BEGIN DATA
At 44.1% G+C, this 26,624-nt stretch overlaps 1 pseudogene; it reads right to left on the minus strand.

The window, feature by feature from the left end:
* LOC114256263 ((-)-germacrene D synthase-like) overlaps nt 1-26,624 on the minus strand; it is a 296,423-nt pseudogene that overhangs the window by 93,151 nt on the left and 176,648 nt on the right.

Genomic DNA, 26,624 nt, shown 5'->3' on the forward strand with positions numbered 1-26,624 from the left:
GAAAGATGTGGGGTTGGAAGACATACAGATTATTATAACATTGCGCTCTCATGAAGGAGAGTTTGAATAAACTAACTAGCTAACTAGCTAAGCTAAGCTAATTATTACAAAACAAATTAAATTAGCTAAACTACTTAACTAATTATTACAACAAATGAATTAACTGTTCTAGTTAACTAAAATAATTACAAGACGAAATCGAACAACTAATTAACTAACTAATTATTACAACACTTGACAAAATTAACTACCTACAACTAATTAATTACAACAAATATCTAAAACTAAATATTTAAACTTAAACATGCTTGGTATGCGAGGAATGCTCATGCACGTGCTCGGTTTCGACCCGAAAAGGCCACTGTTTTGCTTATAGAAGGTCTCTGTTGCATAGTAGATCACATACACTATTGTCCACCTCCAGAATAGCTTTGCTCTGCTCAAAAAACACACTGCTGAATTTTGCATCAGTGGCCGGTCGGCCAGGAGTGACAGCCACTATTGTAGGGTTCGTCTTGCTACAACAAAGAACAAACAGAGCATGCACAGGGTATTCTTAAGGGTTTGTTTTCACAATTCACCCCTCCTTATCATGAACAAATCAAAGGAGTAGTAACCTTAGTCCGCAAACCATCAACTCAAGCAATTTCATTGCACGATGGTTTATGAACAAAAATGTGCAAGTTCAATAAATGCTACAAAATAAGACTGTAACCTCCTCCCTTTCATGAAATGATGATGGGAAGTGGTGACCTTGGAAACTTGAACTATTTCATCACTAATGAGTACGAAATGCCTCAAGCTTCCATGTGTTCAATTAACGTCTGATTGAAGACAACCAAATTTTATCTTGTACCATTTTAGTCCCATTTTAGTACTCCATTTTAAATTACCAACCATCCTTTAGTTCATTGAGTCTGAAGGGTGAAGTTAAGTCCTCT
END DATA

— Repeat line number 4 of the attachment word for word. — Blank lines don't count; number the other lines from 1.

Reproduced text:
Genomic DNA, 26,624 nt, shown 5'->3' on the forward strand with positions numbered 1-26,624 from the left: